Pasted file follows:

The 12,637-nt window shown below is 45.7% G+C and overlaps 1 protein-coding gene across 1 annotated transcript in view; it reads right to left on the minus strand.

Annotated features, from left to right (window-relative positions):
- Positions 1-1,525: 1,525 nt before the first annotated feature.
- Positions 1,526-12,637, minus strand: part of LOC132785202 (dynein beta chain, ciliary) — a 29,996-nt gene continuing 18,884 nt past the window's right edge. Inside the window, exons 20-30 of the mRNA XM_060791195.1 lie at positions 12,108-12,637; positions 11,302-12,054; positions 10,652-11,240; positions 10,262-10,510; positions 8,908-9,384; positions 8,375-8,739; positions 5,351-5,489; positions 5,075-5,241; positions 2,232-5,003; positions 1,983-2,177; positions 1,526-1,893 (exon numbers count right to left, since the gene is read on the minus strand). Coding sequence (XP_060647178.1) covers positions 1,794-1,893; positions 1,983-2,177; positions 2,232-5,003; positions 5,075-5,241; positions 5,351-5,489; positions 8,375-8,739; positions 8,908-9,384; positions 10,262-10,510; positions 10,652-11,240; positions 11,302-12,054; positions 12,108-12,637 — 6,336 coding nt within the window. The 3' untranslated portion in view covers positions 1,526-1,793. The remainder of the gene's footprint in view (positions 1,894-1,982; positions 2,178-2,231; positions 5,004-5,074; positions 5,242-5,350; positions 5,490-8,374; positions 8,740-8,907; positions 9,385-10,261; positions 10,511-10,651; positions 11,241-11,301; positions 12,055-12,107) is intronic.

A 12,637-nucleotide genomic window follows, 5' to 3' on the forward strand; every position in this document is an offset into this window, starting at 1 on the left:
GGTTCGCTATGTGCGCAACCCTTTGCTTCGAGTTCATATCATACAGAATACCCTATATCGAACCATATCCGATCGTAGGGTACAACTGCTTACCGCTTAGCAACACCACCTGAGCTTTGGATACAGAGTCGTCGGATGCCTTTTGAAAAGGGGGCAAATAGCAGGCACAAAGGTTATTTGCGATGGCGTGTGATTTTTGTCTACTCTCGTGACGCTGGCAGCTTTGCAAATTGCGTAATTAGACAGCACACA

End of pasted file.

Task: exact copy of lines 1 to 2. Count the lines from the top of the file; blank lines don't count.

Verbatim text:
The 12,637-nt window shown below is 45.7% G+C and overlaps 1 protein-coding gene across 1 annotated transcript in view; it reads right to left on the minus strand.

Annotated features, from left to right (window-relative positions):